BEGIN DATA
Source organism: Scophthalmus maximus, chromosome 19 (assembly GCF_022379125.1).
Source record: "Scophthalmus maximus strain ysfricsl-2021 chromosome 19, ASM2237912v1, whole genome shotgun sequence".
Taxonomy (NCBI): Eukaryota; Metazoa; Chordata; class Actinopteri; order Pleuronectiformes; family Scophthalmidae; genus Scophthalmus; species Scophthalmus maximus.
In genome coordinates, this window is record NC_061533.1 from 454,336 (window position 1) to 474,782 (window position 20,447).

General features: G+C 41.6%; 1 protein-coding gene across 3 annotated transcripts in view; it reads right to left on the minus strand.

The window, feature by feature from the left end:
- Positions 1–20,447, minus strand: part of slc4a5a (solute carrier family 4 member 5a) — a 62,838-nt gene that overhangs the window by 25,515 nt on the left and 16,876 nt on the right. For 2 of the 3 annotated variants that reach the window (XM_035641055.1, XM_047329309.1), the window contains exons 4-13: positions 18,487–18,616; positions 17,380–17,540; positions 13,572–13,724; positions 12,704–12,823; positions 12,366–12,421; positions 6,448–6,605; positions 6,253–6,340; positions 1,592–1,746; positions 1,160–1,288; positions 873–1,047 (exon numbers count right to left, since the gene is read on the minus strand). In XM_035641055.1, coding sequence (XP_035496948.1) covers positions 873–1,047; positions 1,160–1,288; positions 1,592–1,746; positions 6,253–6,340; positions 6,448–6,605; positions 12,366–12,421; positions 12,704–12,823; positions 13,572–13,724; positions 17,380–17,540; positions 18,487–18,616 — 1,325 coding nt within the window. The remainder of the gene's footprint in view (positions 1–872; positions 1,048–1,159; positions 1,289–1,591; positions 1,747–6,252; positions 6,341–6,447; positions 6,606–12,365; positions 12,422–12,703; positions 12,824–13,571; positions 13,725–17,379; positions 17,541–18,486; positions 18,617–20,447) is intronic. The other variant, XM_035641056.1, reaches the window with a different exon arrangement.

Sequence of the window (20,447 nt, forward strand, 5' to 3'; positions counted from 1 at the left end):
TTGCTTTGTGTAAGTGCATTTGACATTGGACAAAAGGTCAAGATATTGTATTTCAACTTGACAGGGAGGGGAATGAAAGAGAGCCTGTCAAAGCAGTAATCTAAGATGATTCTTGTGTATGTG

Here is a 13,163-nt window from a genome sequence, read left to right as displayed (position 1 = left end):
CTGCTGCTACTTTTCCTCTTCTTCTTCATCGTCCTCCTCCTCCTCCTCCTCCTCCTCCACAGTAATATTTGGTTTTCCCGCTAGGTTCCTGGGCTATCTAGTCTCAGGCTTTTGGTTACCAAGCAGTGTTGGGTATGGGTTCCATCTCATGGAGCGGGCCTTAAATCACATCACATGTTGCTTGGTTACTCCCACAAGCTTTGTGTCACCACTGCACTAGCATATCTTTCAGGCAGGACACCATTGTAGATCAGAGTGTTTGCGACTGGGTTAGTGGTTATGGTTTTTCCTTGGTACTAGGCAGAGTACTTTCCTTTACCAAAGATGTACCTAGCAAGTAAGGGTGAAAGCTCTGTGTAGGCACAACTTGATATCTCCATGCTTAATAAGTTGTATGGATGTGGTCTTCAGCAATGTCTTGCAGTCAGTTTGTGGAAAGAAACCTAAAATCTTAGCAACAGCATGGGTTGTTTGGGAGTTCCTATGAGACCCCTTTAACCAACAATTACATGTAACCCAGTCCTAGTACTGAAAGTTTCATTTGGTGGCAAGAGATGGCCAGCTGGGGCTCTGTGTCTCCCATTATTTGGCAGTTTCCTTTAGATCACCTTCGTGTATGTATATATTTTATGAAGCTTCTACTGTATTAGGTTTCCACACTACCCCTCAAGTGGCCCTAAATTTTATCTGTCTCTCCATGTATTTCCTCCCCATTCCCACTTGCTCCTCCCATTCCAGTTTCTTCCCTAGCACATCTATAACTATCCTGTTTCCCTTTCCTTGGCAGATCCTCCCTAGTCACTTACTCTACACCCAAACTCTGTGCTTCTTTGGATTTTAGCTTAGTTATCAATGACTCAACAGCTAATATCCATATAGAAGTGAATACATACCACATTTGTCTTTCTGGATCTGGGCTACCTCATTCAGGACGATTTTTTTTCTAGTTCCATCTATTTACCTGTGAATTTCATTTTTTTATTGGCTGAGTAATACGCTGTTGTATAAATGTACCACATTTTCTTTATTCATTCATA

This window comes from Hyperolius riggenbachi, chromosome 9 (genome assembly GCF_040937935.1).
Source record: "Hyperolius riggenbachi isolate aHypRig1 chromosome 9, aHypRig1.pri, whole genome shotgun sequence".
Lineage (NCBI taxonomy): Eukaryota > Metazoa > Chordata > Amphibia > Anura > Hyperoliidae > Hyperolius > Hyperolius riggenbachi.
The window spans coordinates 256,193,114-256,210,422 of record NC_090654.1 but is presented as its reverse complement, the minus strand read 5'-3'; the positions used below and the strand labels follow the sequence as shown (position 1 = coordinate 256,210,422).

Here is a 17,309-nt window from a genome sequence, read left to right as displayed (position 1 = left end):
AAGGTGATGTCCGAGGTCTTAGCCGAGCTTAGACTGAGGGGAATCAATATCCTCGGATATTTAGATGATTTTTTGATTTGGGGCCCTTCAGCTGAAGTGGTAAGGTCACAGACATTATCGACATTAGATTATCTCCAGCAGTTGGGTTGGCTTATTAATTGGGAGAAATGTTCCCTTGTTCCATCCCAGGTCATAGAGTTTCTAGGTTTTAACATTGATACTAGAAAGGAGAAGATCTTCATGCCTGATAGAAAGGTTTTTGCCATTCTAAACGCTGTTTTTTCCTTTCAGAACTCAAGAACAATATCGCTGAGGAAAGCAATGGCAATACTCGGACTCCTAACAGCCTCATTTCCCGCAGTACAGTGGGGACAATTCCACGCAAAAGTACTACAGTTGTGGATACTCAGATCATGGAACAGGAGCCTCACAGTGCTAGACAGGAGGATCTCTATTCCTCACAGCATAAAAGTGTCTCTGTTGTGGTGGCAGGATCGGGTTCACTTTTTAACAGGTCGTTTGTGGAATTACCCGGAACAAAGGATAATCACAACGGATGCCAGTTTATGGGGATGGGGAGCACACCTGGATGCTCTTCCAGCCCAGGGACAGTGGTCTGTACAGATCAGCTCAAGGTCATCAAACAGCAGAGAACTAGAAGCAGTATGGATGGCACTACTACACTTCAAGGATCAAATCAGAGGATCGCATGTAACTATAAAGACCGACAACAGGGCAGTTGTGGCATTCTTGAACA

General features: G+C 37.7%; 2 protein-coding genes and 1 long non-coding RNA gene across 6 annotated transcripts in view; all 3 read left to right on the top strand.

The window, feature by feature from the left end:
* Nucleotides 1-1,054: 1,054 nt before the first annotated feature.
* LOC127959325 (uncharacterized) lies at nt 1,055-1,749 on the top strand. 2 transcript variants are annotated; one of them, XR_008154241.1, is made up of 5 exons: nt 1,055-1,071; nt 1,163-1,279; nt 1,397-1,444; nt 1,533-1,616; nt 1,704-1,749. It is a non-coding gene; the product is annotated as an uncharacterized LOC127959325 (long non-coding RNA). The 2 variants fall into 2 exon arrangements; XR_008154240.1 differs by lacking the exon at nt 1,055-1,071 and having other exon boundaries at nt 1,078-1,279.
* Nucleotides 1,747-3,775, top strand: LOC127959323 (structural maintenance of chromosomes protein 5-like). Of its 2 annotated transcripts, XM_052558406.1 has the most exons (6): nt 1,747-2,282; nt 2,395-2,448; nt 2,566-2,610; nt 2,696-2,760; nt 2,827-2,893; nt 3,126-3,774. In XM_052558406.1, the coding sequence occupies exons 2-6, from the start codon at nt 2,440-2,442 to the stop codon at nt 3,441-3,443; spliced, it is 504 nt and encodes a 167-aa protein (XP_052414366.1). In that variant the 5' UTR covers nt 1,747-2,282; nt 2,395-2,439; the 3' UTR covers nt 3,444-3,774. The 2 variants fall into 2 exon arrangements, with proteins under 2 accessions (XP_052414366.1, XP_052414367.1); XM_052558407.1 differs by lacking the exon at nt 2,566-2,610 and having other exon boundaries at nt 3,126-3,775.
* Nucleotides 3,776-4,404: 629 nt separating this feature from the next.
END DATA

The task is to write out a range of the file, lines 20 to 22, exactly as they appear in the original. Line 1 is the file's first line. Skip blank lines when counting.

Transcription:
* Nucleotides 1-1,054: 1,054 nt before the first annotated feature.
* LOC127959325 (uncharacterized) lies at nt 1,055-1,749 on the top strand. 2 transcript variants are annotated; one of them, XR_008154241.1, is made up of 5 exons: nt 1,055-1,071; nt 1,163-1,279; nt 1,397-1,444; nt 1,533-1,616; nt 1,704-1,749. It is a non-coding gene; the product is annotated as an uncharacterized LOC127959325 (long non-coding RNA). The 2 variants fall into 2 exon arrangements; XR_008154240.1 differs by lacking the exon at nt 1,055-1,071 and having other exon boundaries at nt 1,078-1,279.
* Nucleotides 1,747-3,775, top strand: LOC127959323 (structural maintenance of chromosomes protein 5-like). Of its 2 annotated transcripts, XM_052558406.1 has the most exons (6): nt 1,747-2,282; nt 2,395-2,448; nt 2,566-2,610; nt 2,696-2,760; nt 2,827-2,893; nt 3,126-3,774. In XM_052558406.1, the coding sequence occupies exons 2-6, from the start codon at nt 2,440-2,442 to the stop codon at nt 3,441-3,443; spliced, it is 504 nt and encodes a 167-aa protein (XP_052414366.1). In that variant the 5' UTR covers nt 1,747-2,282; nt 2,395-2,439; the 3' UTR covers nt 3,444-3,774. The 2 variants fall into 2 exon arrangements, with proteins under 2 accessions (XP_052414366.1, XP_052414367.1); XM_052558407.1 differs by lacking the exon at nt 2,566-2,610 and having other exon boundaries at nt 3,126-3,775.